This past weekend, the NFL New Orleans Saints and the Los Angeles Rams played each other.
(If you are reading this in the future, the principle is still relevant.) The Saints were up by 3
points midway through the 4th quarter. That’s not a comfortable lead against the high scoring
Rams. Looking for more points, Saints Quarterback Drew Brees threw a pass to Michael
Thomas for a touchdown. Then, it happened. The moment that illustrates the difference
between planning and thinking through.
Upon scoring the touchdown, Micheal Thomas reached under the goal post padding pulling
out a cell phone pretending to make a call. In the NFL, this is a penalty. Using a prop as part of
a scoring celebration is a 15-yard personal foul penalty which is assessed on the ensuing
kickoff (the Saints had to kickoff from 15 yards further back than normal), which would give the
Rams better starting field position making scoring a touchdown less difficult.
The cell phone celebration was planned. It wasn’t thought through.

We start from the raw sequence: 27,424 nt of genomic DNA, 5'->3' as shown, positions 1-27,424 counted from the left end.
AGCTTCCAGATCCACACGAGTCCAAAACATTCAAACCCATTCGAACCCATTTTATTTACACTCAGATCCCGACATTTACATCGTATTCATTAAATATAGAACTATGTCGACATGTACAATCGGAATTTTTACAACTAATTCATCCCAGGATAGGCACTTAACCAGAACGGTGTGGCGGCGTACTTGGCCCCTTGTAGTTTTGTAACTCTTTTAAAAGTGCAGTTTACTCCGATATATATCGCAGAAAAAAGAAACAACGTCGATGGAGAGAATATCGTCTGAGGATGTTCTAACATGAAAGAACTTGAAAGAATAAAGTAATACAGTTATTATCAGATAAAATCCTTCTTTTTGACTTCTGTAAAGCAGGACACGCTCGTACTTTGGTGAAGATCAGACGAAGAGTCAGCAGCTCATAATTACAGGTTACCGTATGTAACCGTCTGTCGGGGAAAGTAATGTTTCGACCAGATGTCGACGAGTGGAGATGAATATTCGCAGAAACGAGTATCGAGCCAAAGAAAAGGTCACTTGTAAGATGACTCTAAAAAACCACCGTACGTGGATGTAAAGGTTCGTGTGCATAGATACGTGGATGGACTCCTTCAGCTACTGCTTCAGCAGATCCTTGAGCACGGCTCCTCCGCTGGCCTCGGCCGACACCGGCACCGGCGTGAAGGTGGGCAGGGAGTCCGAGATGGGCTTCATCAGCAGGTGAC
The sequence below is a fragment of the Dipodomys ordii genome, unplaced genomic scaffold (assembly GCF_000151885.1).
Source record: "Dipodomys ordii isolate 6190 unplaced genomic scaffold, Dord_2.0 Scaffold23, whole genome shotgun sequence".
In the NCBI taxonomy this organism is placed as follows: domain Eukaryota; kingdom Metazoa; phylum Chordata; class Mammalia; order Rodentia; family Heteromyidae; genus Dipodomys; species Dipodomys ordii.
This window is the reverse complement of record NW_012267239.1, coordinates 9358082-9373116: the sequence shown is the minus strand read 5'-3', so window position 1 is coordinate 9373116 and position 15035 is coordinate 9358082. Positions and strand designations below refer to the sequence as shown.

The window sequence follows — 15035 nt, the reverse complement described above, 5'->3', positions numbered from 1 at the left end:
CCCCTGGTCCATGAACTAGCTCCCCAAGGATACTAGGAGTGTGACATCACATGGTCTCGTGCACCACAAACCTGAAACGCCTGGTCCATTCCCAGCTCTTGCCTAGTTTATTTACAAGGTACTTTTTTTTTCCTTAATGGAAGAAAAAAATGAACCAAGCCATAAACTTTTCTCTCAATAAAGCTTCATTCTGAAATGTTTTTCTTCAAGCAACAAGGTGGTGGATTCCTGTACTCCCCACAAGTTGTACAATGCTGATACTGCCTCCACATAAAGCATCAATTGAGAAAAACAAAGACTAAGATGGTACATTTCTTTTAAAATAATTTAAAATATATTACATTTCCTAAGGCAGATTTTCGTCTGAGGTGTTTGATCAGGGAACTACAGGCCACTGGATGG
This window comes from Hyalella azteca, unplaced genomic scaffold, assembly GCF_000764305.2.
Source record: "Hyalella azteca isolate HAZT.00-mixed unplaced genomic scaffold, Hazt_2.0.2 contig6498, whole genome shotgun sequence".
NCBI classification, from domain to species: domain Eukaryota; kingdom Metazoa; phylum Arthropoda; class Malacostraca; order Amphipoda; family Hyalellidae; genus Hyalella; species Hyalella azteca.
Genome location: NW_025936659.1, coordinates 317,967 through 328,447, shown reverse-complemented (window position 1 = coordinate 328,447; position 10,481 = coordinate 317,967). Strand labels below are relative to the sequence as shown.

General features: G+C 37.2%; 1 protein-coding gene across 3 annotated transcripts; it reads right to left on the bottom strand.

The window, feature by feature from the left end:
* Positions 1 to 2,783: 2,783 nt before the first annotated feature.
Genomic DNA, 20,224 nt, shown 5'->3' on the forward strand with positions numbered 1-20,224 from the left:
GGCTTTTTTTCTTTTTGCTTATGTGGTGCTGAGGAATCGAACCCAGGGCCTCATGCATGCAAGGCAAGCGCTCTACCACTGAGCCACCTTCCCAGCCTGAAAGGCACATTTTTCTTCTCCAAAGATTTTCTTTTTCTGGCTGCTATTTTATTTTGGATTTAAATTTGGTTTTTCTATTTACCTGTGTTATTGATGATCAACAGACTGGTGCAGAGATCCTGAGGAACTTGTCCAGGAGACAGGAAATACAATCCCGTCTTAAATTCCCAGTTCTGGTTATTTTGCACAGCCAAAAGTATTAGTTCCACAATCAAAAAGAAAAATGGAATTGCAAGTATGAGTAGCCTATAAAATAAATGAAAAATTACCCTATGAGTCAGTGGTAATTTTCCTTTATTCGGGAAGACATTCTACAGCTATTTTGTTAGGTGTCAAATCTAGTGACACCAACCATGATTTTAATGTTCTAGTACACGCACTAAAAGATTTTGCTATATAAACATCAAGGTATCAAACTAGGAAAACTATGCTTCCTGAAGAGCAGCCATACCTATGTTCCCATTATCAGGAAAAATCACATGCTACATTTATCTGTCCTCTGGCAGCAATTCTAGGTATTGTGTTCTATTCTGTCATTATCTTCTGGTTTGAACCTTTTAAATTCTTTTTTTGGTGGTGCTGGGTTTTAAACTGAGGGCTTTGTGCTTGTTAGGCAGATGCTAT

Planning doesn’t require thinking through. Planning requires having a goal, or desired outcome,
and creating steps to get there and identifying the resources needed. Michael had an idea, an
outcome he desired. He wanted to perform a certain celebration upon scoring a touchdown.
He obtained the resources: a cell phone and access to the field prior to the game. Plan
Thinking though, however, goes beyond the plan. Thinking through is when the steps in the
plan are questioned and challenged; the plan itself is questioned and challenged. This is a
good thing. If Michael Thomas had thought through his plan, had challenged his plan, it would
have gone something like this.
- Will this plan benefit me? Yes, I get to do the celebration I want.
- Will it benefit my team? Yes, they get to participate in the celebration.
So far, it’s good. But, here is a critical question.
- What could go wrong? Will any rules or guidelines be broken? Yes, using a prop in a
celebration is a penalty.
- What would be the result of the penalty? It would make it easier for the Rams to score.
- Is that an acceptable consequence or risk in obtaining what I want?
The obvious answer to that last question is no. If you aren’t sure the answer to this in your
situation, discuss the idea with people who are known for making wise decisions and who you
can rely upon to give you straight honest feedback. Ask them, what could go wrong?
Every plan should involve thinking it through as part of the process.
As for Michael Thomas, he is teachable and is surrounded by great leaders and people of
character. He won’t make that mistake again.